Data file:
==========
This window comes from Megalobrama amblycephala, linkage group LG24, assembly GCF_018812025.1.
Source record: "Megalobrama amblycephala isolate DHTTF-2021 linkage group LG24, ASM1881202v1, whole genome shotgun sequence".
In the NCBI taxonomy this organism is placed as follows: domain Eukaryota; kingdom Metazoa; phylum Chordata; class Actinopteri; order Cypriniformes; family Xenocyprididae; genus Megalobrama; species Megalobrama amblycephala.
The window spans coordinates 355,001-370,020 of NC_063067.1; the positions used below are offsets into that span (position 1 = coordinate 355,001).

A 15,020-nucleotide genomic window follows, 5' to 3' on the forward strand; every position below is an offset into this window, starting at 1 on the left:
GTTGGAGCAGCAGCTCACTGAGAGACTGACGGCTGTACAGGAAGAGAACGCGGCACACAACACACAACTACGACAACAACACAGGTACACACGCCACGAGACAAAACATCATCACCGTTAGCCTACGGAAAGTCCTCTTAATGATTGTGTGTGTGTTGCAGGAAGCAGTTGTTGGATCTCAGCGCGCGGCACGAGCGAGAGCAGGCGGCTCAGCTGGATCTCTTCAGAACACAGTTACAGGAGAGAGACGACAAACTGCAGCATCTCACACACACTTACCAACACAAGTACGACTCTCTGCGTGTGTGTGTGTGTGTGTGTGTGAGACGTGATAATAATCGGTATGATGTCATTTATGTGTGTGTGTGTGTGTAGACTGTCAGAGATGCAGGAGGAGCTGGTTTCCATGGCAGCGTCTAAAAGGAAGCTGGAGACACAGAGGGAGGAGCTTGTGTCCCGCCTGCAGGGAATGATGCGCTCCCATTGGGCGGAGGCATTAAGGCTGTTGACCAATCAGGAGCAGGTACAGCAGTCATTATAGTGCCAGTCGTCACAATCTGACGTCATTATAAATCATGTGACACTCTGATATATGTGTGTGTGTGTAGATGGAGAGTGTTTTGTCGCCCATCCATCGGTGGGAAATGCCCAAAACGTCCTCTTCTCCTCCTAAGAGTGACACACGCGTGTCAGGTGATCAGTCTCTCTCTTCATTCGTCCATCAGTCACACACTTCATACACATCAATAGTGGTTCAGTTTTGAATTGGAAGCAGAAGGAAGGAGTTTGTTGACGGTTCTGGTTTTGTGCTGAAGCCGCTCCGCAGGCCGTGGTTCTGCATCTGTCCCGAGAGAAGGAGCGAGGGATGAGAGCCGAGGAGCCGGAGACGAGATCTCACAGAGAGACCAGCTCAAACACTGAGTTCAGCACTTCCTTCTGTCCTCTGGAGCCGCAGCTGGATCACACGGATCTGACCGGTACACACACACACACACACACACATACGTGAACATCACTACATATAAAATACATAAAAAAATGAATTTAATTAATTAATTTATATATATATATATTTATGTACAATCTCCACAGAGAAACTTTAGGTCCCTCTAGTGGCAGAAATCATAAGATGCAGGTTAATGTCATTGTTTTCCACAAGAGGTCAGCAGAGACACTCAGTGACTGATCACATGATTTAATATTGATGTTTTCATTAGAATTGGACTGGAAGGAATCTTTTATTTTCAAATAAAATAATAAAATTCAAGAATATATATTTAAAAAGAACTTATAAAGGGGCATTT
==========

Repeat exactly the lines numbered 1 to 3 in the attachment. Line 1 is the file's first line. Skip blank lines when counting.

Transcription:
This window comes from Megalobrama amblycephala, linkage group LG24, assembly GCF_018812025.1.
Source record: "Megalobrama amblycephala isolate DHTTF-2021 linkage group LG24, ASM1881202v1, whole genome shotgun sequence".
In the NCBI taxonomy this organism is placed as follows: domain Eukaryota; kingdom Metazoa; phylum Chordata; class Actinopteri; order Cypriniformes; family Xenocyprididae; genus Megalobrama; species Megalobrama amblycephala.